Published on May 8, 2018
‘They think I hurt someone.
But I didn’t. You hear?
Coz people are gonna be telling you
all kinds of lies.
I need you to know the truth.’
As Joe’s older brother nears his execution date, Joe journeys to visit him before the end. He struggles to understand what happened from the night Ed’s accused of murder through the twists and turns in the justice system. Now, barely able to provide for himself, Joe tries his best to support his brother and hold onto the hope that his brother will have justice before he dies.
Moonrise shines a light on some cracks in the criminal justice system. I feel like cracks isn’t the right word. Holes? Canyons? I’m not sure. Nevertheless, reading a story about someone who seems to have been wrongfully convicted can’t be easy.
Joe’s whole life is a struggle, but his brother Ed was one of the brightest spots in it as he grew up, fatherless, and with a drug-addicted mother. That changes when Ed goes to prison for murder, even though there isn’t much evidence to support the conviction. Now he tries to be a support to his brother in what may be his final days, even though he has no idea what to say or how to say it. Even though he can barely afford to survive on his own in the small Texas town where Ed’s imprisoned.
The story has a lot of grim moments, but it’s not without hope. Joe befriends a young woman who teaches him about forgiveness and love. He meets a Chaplin who challenges him to be strong. His sister and aunt find ways to love one another despite the difficult circumstances they find themselves in.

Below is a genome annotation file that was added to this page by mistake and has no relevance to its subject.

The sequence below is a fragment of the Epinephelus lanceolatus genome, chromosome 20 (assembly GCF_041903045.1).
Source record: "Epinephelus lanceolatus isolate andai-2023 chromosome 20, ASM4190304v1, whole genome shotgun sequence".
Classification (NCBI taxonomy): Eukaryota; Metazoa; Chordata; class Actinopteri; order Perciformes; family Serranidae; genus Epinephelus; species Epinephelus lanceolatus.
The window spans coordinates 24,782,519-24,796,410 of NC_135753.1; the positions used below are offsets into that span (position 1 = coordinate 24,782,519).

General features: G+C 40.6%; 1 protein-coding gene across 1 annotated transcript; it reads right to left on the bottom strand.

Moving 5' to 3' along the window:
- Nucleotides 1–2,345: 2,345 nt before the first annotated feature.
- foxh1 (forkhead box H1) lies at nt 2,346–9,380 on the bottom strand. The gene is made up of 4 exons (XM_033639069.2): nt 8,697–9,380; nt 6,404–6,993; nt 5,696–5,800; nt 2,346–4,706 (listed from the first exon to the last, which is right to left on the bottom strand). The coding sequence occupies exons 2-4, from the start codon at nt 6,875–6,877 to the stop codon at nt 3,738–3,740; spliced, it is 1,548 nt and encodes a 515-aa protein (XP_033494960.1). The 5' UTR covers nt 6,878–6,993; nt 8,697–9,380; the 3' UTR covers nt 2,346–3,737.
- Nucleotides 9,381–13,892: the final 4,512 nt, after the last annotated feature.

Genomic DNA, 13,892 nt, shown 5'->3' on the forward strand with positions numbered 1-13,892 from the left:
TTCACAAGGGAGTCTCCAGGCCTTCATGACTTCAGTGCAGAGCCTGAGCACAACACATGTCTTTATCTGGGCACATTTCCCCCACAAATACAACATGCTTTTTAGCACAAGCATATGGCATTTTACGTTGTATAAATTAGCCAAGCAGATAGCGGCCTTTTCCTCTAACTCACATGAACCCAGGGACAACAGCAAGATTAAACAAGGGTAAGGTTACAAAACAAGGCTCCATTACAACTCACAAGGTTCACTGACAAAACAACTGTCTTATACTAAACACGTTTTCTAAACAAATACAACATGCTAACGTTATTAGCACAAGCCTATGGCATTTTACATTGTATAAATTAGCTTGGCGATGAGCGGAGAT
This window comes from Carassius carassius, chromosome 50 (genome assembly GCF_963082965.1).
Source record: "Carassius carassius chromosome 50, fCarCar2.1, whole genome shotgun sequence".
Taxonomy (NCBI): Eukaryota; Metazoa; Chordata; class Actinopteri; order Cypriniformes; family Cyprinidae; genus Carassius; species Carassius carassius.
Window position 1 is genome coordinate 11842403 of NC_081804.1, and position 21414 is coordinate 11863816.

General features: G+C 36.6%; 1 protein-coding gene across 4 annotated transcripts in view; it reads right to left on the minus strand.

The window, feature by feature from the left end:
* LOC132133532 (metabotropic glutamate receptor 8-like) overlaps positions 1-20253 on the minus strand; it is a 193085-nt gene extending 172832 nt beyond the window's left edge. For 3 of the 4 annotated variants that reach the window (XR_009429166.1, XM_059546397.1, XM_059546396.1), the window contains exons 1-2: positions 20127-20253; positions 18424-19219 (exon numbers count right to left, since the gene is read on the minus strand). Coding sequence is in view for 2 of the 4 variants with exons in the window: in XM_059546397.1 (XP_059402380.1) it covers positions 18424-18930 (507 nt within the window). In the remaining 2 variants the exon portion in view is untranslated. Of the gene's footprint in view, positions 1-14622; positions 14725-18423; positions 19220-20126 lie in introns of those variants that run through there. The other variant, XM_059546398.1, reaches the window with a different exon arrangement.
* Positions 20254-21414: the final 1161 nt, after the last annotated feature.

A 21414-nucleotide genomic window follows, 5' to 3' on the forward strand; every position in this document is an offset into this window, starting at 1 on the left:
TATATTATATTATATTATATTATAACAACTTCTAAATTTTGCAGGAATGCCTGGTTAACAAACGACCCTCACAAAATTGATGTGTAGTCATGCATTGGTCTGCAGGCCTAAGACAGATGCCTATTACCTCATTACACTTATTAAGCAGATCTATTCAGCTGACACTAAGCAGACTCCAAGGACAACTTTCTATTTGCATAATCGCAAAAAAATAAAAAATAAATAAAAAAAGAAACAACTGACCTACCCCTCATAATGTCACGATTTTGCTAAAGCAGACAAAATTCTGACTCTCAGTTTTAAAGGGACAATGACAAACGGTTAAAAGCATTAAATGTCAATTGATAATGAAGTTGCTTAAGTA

Did I like the story? For some reason, I find it tough to answer that. It’s an uncomfortable read in some ways. I found I couldn’t read it without examining my own thoughts on issues like the death penalty and police procedures surrounding suspects and pressure to elicit a confession. I think this was the author’s point, so in that way, the story must be a success. Was it a comfortable read? No. Not at all. But there are a lot of books worth reading that aren’t comfortable. I have to call this one of them.
Major characters are white.
Profanity/Crude Language Content
Extreme profanity used moderately frequently.
Kissing between boy and girl.
Joe and his brother meet with a Chaplin who brings them comfort.
Joe’s brother has been accused and convicted of shooting a police officer. No descriptions of the officer’s death.
Joe and a girl smoke pot together in one scene. In another, they drink alcohol.